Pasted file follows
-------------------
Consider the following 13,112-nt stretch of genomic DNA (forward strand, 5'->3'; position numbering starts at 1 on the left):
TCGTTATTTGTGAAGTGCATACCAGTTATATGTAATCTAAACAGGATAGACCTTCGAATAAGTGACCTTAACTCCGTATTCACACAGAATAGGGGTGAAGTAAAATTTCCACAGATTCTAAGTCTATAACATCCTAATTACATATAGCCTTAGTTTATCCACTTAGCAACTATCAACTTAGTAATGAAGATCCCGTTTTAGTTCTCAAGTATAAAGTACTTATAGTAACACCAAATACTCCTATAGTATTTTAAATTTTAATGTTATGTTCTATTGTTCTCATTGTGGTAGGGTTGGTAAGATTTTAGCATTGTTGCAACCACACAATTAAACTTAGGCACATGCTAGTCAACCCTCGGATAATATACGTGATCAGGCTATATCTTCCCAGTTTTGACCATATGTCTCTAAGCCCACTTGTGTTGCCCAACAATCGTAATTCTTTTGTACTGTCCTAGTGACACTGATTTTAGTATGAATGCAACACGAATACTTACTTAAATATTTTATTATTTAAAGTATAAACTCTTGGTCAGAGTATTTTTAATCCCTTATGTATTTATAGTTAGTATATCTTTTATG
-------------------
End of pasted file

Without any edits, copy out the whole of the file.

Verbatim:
Consider the following 13,112-nt stretch of genomic DNA (forward strand, 5'->3'; position numbering starts at 1 on the left):
TCGTTATTTGTGAAGTGCATACCAGTTATATGTAATCTAAACAGGATAGACCTTCGAATAAGTGACCTTAACTCCGTATTCACACAGAATAGGGGTGAAGTAAAATTTCCACAGATTCTAAGTCTATAACATCCTAATTACATATAGCCTTAGTTTATCCACTTAGCAACTATCAACTTAGTAATGAAGATCCCGTTTTAGTTCTCAAGTATAAAGTACTTATAGTAACACCAAATACTCCTATAGTATTTTAAATTTTAATGTTATGTTCTATTGTTCTCATTGTGGTAGGGTTGGTAAGATTTTAGCATTGTTGCAACCACACAATTAAACTTAGGCACATGCTAGTCAACCCTCGGATAATATACGTGATCAGGCTATATCTTCCCAGTTTTGACCATATGTCTCTAAGCCCACTTGTGTTGCCCAACAATCGTAATTCTTTTGTACTGTCCTAGTGACACTGATTTTAGTATGAATGCAACACGAATACTTACTTAAATATTTTATTATTTAAAGTATAAACTCTTGGTCAGAGTATTTTTAATCCCTTATGTATTTATAGTTAGTATATCTTTTATG